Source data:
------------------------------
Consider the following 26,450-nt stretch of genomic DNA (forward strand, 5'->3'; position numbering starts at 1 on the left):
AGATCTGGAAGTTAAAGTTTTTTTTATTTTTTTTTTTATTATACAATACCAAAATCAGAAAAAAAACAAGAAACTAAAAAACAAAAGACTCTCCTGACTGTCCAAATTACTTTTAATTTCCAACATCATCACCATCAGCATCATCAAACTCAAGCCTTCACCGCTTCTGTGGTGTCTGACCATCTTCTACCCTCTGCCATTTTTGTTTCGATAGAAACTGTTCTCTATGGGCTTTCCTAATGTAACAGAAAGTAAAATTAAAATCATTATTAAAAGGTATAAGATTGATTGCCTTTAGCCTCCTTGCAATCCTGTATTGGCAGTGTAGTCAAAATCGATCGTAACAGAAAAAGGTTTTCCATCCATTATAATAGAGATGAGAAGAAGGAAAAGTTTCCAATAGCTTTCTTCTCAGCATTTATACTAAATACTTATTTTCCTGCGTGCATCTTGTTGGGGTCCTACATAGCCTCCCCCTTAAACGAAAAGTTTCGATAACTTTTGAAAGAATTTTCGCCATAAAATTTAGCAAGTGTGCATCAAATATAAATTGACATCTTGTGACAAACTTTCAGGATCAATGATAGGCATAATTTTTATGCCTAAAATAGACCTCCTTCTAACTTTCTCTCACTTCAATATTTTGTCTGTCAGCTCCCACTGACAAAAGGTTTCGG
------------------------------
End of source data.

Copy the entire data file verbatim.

Consider the following 26,450-nt stretch of genomic DNA (forward strand, 5'->3'; position numbering starts at 1 on the left):
AGATCTGGAAGTTAAAGTTTTTTTTATTTTTTTTTTTATTATACAATACCAAAATCAGAAAAAAAACAAGAAACTAAAAAACAAAAGACTCTCCTGACTGTCCAAATTACTTTTAATTTCCAACATCATCACCATCAGCATCATCAAACTCAAGCCTTCACCGCTTCTGTGGTGTCTGACCATCTTCTACCCTCTGCCATTTTTGTTTCGATAGAAACTGTTCTCTATGGGCTTTCCTAATGTAACAGAAAGTAAAATTAAAATCATTATTAAAAGGTATAAGATTGATTGCCTTTAGCCTCCTTGCAATCCTGTATTGGCAGTGTAGTCAAAATCGATCGTAACAGAAAAAGGTTTTCCATCCATTATAATAGAGATGAGAAGAAGGAAAAGTTTCCAATAGCTTTCTTCTCAGCATTTATACTAAATACTTATTTTCCTGCGTGCATCTTGTTGGGGTCCTACATAGCCTCCCCCTTAAACGAAAAGTTTCGATAACTTTTGAAAGAATTTTCGCCATAAAATTTAGCAAGTGTGCATCAAATATAAATTGACATCTTGTGACAAACTTTCAGGATCAATGATAGGCATAATTTTTATGCCTAAAATAGACCTCCTTCTAACTTTCTCTCACTTCAATATTTTGTCTGTCAGCTCCCACTGACAAAAGGTTTCGG